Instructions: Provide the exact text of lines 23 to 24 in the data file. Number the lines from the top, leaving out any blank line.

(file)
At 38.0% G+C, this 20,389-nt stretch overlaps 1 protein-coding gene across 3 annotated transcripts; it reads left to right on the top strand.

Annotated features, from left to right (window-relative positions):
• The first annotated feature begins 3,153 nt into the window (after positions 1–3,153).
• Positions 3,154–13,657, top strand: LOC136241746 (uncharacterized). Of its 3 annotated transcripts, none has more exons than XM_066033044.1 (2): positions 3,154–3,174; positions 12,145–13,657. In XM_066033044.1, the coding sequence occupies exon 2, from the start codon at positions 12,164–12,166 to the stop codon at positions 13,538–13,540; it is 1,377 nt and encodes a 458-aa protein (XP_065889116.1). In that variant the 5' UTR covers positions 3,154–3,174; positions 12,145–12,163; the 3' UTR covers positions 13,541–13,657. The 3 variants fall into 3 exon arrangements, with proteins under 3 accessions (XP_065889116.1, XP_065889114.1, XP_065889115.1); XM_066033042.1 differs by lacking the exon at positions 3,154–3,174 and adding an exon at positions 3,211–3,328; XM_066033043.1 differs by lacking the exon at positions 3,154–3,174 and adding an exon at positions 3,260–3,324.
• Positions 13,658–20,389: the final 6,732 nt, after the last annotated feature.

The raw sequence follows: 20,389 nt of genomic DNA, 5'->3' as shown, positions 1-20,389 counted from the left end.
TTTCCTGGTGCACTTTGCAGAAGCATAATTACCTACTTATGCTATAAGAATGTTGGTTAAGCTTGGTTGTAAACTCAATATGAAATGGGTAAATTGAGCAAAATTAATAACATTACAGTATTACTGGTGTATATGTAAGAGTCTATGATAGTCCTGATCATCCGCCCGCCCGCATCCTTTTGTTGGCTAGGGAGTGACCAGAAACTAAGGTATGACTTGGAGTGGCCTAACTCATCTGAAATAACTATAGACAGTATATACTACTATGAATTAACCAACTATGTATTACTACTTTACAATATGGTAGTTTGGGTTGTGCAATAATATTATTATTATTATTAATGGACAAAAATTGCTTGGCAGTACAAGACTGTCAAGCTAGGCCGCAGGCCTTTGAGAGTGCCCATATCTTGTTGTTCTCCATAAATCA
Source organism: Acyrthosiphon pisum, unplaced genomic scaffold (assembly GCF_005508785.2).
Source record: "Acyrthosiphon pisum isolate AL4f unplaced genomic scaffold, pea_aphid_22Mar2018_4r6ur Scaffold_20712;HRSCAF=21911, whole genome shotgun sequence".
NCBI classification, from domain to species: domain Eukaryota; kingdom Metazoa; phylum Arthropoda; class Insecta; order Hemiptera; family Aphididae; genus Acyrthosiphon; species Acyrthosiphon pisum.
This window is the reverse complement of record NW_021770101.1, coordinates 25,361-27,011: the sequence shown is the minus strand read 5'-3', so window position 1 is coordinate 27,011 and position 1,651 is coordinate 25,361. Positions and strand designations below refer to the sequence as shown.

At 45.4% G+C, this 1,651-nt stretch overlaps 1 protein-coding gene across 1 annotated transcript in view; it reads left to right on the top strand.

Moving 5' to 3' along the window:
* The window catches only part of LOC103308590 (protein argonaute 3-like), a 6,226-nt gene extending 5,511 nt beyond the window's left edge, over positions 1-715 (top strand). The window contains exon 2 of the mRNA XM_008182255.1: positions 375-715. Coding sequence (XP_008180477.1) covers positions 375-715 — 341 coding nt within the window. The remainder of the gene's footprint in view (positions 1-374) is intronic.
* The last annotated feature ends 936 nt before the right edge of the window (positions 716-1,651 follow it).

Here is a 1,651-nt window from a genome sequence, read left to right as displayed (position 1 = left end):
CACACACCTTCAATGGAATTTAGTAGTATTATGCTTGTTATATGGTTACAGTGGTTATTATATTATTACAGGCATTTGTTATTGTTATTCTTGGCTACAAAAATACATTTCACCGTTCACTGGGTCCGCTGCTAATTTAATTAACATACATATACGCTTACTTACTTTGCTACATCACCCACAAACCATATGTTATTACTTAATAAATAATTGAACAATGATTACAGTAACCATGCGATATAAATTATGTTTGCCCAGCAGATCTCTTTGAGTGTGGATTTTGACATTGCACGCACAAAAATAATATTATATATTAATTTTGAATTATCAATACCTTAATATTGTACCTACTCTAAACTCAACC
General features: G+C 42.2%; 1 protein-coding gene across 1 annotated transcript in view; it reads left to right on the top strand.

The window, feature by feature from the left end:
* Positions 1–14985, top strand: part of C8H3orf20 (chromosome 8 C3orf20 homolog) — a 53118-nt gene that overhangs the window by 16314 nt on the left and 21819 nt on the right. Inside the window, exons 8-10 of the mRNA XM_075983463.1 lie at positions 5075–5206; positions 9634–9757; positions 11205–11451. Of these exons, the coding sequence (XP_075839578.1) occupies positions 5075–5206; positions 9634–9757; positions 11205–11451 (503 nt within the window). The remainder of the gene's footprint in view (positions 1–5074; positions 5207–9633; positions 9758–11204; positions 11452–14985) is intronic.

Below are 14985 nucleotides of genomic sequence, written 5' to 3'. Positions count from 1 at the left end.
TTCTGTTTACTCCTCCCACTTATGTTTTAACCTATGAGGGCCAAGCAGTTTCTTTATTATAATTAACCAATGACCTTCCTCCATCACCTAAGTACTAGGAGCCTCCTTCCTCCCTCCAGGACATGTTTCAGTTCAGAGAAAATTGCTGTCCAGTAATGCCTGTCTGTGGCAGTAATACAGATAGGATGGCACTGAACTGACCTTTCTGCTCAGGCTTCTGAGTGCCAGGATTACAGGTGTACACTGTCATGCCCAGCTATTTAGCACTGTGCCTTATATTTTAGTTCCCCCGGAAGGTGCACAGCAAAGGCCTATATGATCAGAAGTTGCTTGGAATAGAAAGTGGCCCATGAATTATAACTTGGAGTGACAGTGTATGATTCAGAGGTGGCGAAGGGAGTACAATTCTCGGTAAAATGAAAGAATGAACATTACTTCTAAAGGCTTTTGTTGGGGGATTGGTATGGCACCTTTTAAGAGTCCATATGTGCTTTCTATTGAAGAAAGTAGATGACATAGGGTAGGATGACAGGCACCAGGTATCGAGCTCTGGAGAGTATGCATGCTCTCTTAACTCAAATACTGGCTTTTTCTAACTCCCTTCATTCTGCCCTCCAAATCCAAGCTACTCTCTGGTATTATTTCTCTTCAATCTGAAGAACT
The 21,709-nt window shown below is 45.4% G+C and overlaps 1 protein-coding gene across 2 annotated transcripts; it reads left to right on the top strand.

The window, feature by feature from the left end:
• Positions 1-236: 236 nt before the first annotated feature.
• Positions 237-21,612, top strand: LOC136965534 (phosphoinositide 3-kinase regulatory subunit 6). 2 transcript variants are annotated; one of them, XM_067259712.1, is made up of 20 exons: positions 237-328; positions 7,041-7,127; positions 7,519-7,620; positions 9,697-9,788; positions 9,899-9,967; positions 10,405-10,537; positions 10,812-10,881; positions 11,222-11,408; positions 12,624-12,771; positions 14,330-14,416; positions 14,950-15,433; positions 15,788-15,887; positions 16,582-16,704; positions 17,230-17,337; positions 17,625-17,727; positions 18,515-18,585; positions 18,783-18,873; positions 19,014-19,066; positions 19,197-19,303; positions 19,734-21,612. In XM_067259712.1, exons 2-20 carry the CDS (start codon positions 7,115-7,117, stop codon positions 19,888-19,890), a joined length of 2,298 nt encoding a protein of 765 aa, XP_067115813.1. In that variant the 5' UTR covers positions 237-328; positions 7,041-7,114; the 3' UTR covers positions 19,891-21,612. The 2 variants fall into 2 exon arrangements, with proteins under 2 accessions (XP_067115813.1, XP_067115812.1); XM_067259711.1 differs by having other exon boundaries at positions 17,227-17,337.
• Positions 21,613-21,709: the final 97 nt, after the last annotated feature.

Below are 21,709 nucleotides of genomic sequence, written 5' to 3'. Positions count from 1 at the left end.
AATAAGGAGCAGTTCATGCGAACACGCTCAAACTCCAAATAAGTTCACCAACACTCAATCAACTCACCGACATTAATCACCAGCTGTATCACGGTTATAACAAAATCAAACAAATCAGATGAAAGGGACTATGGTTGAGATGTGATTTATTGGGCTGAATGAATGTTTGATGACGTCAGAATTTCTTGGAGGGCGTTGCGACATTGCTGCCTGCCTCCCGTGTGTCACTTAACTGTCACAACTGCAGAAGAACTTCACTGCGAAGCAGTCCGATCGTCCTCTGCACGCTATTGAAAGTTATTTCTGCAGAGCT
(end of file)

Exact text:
The 21,709-nt window shown below is 45.4% G+C and overlaps 1 protein-coding gene across 2 annotated transcripts; it reads left to right on the top strand.

The window, feature by feature from the left end: